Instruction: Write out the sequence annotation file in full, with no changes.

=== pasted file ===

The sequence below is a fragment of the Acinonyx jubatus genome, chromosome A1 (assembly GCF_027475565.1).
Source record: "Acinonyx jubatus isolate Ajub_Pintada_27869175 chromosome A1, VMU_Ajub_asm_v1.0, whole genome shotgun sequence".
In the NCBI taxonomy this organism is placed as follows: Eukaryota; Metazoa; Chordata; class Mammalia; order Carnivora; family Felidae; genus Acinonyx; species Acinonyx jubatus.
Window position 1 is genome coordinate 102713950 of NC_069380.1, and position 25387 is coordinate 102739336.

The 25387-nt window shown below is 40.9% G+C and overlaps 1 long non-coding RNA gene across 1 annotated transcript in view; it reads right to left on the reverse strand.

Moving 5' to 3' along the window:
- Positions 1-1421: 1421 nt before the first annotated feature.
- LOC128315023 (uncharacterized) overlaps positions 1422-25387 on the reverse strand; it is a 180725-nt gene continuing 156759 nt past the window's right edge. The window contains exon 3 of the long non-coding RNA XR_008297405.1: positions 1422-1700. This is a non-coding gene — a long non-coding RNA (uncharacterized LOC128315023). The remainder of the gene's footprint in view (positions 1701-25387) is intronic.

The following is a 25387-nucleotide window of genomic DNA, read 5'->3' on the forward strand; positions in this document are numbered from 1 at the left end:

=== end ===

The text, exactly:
The sequence below is a fragment of the Acinonyx jubatus genome, chromosome A1 (assembly GCF_027475565.1).
Source record: "Acinonyx jubatus isolate Ajub_Pintada_27869175 chromosome A1, VMU_Ajub_asm_v1.0, whole genome shotgun sequence".
In the NCBI taxonomy this organism is placed as follows: Eukaryota; Metazoa; Chordata; class Mammalia; order Carnivora; family Felidae; genus Acinonyx; species Acinonyx jubatus.
Window position 1 is genome coordinate 102713950 of NC_069380.1, and position 25387 is coordinate 102739336.

The 25387-nt window shown below is 40.9% G+C and overlaps 1 long non-coding RNA gene across 1 annotated transcript in view; it reads right to left on the reverse strand.

Moving 5' to 3' along the window:
- Positions 1-1421: 1421 nt before the first annotated feature.
- LOC128315023 (uncharacterized) overlaps positions 1422-25387 on the reverse strand; it is a 180725-nt gene continuing 156759 nt past the window's right edge. The window contains exon 3 of the long non-coding RNA XR_008297405.1: positions 1422-1700. This is a non-coding gene — a long non-coding RNA (uncharacterized LOC128315023). The remainder of the gene's footprint in view (positions 1701-25387) is intronic.

The following is a 25387-nucleotide window of genomic DNA, read 5'->3' on the forward strand; positions in this document are numbered from 1 at the left end: